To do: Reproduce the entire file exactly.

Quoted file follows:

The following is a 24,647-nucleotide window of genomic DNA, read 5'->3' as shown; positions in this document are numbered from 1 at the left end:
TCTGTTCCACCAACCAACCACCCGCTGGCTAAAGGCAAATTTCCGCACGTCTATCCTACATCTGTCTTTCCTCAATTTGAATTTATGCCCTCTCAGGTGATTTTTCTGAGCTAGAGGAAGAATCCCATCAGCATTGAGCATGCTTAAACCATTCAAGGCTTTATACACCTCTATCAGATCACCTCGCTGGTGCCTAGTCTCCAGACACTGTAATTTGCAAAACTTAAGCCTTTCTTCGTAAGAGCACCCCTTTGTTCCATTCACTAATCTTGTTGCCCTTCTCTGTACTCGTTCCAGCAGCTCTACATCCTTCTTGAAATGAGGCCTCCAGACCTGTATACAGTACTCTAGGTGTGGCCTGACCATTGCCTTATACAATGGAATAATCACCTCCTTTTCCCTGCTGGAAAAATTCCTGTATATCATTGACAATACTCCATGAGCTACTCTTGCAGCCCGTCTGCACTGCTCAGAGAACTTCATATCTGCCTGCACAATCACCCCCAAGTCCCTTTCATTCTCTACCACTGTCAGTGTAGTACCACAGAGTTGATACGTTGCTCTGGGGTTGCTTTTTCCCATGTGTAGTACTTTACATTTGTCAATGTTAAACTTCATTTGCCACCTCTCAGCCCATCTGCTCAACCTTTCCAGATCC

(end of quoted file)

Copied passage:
The following is a 24,647-nucleotide window of genomic DNA, read 5'->3' as shown; positions in this document are numbered from 1 at the left end:
TCTGTTCCACCAACCAACCACCCGCTGGCTAAAGGCAAATTTCCGCACGTCTATCCTACATCTGTCTTTCCTCAATTTGAATTTATGCCCTCTCAGGTGATTTTTCTGAGCTAGAGGAAGAATCCCATCAGCATTGAGCATGCTTAAACCATTCAAGGCTTTATACACCTCTATCAGATCACCTCGCTGGTGCCTAGTCTCCAGACACTGTAATTTGCAAAACTTAAGCCTTTCTTCGTAAGAGCACCCCTTTGTTCCATTCACTAATCTTGTTGCCCTTCTCTGTACTCGTTCCAGCAGCTCTACATCCTTCTTGAAATGAGGCCTCCAGACCTGTATACAGTACTCTAGGTGTGGCCTGACCATTGCCTTATACAATGGAATAATCACCTCCTTTTCCCTGCTGGAAAAATTCCTGTATATCATTGACAATACTCCATGAGCTACTCTTGCAGCCCGTCTGCACTGCTCAGAGAACTTCATATCTGCCTGCACAATCACCCCCAAGTCCCTTTCATTCTCTACCACTGTCAGTGTAGTACCACAGAGTTGATACGTTGCTCTGGGGTTGCTTTTTCCCATGTGTAGTACTTTACATTTGTCAATGTTAAACTTCATTTGCCACCTCTCAGCCCATCTGCTCAACCTTTCCAGATCC